Adopted from an article by Philip Guo
Grades do not necessarily reflect effort
Of course, better grades are often correlated with greater student effort, but effort alone does not determine one’s grade. It is dangerous to have a sense of entitlement that “If I work X hours, then I deserve a grade of Y” or “Z got an A last semester and put in W amount of work, so if I put in at least W amount of work, then I should also get an A”. Often times, there is simply no such thing as an “A for effort”.
Grades do not necessarily reflect aptitude
Although employers might look at grades as a first-pass filtering step, what they really care about (or, rather, should care about) is real abilities and work ethic. If I were interviewing for a software engineering position, I would ask the candidate about technical concepts and his work experiences. If he were able to explain himself clearly with competence and enthusiasm, that would more than make up for a lack of an A grade. Conversely, if I interviewed a candidate who received an A in the class but didn’t seem to be able to speak competently about his technical experiences, then I wouldn’t care about his A grade — I would hands-down prefer the B candidate who actually knew what he was talking about.
Grades only reflect how you perform what is required for a class
So if grades do not necessarily reflect effort or aptitude, then what do they reflect? They simply reflect how well a student has performed what is required for a class.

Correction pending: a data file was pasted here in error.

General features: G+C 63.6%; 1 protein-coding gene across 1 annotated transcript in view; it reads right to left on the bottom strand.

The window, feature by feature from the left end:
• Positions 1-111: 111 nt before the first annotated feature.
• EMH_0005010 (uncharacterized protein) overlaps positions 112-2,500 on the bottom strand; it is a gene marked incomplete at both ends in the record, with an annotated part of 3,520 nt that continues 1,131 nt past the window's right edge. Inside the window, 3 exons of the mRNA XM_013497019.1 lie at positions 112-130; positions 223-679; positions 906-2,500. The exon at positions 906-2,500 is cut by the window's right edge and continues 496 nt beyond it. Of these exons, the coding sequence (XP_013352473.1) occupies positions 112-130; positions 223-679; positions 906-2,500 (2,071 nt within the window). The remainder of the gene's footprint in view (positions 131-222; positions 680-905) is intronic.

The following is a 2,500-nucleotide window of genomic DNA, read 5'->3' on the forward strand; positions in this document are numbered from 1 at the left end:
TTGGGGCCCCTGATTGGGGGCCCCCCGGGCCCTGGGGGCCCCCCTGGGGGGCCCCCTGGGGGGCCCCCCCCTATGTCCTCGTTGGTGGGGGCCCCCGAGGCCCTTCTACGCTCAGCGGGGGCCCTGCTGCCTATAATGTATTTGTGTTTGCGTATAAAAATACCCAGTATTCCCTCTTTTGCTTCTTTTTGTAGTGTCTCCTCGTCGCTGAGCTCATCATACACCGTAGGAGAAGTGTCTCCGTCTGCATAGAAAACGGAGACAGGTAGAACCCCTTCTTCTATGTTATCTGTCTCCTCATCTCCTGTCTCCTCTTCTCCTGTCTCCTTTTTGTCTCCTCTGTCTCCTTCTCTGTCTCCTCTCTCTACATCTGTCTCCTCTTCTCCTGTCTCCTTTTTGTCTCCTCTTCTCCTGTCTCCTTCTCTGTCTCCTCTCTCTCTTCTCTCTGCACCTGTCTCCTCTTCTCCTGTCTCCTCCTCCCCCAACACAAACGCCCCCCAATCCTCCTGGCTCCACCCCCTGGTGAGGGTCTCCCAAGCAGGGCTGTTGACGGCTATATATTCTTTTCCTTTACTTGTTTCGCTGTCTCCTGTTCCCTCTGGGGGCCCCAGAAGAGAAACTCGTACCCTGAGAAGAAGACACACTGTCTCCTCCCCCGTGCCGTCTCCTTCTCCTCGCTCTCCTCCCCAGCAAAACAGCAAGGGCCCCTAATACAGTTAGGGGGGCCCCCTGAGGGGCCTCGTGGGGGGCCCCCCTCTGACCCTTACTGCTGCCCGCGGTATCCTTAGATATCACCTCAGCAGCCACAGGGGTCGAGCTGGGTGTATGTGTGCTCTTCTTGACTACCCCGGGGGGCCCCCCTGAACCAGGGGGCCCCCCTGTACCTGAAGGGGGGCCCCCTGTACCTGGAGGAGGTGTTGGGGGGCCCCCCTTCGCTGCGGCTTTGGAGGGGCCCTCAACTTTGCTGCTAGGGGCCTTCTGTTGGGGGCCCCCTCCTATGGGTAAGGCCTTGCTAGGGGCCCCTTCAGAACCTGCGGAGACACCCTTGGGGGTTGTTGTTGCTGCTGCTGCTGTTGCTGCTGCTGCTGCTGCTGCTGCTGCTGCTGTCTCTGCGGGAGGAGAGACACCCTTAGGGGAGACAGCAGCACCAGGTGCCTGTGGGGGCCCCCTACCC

Why you shouldn’t get arrogant only because you have good grades
You should never be arrogant or overly proud simply because you received good grades in your classes, unless you think that satisfying artificial requirements set by your instructors is a highly valuable accomplishment in itself.
How important are grades?
From the tone of my observations so far, it seems like you shouldn’t care about grades at all, but most of the time, the contrary is actually true. When people ask me how important grades are in college, I will respond with my own question: “What do you want to do after you graduate?”
Your post-graduation plans (not parents, not peer pressure, not personal ego) should be the most important factor in determining how much grades matter to you.
If you are applying to medical school, you probably need a pretty high GPA (grade point average) so grades probably matter a lot. If you are applying for Ph.D. programs, you should be much more concerned about gaining research experience instead of simply getting good grades. If you want to begin full-time work, you should focus on internships and professional networking in addition to your academics. If you are going to inherit your parents’ billion-dollar fortune after you graduate, you shouldn’t care about your grades at all, as long as you pass your classes. For almost everyone (except for the uber-wealthy heirs), grades will somehow matter, but it’s up to you to determine how much you want to stress about them.
Required classes that you don’t care about at all
Throughout your undergraduate career, you will invariably need to take many required classes that you don’t really care about at all, and you have a choice to either not worry about your grades or to ‘eat your peas’ and work hard in them to try to get good grades even though you have little to no interest in the class material. Your choice of what to do about these classes depends largely on how important your GPA will be in determining what you want to do after you graduate. There is nothing wrong with doing the answer sniping (legally without cheating) or exam cramming thing just to get high grades without really understanding the class material if you simply need to boost your GPA, but if you ever need to demonstrate to somebody that you’ve mastered the material for some class, you better be prepared to actually learn it.
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